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Ex-Premier League footballer jailed for two-and-a-half years for match-fixing

The former Bolton striker was found guilty of attempting to manipulate matches.

Former Bolton Wanderers player Delroy Facey.
Former Bolton Wanderers player Delroy Facey.

FORMER PREMIER LEAGUE player Delroy Facey has been jailed for two-and-a-half years after being found guilty of conspiracy to commit bribery.

Facey, 35, was sentenced at Birmingham Crown Court today alongside semi-professional player Moses Swaibu, 25, who was sent down for 16 months.

A Daily Telegraph investigation revealed in November 2013 that a ring of individuals, including Facey, were responsible for attempting to fix games in the lower leagues of English football. It follows the conviction of three men in June 2014 in connection with the same matter.

Facey played 10 games in the Premier League for Bolton Wanderers between 2002 and 2004, and has also played for the likes of Hull City and West Bromwich Albion. He represented Grenada at senior international level.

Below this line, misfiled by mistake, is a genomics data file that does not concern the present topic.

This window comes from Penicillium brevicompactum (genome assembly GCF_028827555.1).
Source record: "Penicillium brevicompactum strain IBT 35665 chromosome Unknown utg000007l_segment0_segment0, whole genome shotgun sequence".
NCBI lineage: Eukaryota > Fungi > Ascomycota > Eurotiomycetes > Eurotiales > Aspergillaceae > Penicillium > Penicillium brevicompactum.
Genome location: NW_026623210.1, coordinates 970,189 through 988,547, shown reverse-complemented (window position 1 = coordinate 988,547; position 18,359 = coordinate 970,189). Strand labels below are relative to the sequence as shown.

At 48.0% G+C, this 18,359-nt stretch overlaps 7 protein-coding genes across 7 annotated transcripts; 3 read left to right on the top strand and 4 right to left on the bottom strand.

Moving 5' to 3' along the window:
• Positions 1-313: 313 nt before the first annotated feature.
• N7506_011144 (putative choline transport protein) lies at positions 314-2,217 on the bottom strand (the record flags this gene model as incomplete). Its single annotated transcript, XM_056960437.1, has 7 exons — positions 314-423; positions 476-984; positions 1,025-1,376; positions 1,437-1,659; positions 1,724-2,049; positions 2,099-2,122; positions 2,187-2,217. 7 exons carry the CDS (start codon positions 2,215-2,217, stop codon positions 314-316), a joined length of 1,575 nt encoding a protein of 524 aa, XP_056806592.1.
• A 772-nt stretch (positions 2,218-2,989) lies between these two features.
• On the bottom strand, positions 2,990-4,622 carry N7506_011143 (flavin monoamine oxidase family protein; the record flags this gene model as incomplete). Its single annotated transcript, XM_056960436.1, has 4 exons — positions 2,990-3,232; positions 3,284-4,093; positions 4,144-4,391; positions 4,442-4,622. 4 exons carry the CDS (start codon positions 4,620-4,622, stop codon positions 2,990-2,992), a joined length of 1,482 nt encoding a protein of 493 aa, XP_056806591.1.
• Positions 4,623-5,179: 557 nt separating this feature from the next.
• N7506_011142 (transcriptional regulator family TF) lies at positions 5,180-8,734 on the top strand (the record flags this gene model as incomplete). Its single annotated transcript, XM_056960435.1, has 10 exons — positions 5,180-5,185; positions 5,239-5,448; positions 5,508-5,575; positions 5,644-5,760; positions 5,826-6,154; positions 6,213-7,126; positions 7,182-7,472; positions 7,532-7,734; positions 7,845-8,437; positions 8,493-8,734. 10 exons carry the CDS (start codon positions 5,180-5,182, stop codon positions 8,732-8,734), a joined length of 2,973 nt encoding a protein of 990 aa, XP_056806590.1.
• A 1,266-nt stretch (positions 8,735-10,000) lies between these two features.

A National Crime Agency (NCA) statement said of the betting ring: “Their meetings, conversations and messages built up a picture of a concerted effort over seven days to engage and corrupt footballers to influence the scoreline of matches, and pass information to a wider overseas network to make money by betting on the outcomes, although they failed in their plot to fix a match between AFC Wimbledon and Dagenham Redbridge on 26 November, 2013.”

NCA lead officer Adrian Hansford added: “The NCA is in no doubt that this was the beginning of a concerted attempt to build a network of corrupt players in the UK. That network included Facey, who acted as a conduit for potential targets, and Swaibu, who was recruited to expand the network further.

“They deliberately targeted lower leagues believing that because players earn less they could be more susceptible to taking a bribe. The NCA had a vital opportunity here to intervene early and secure the evidence to get convictions before any of their plans could succeed.

“This is corruption and bribery linked to serious organised crime, and the NCA is determined to stop criminals benefiting from it.”

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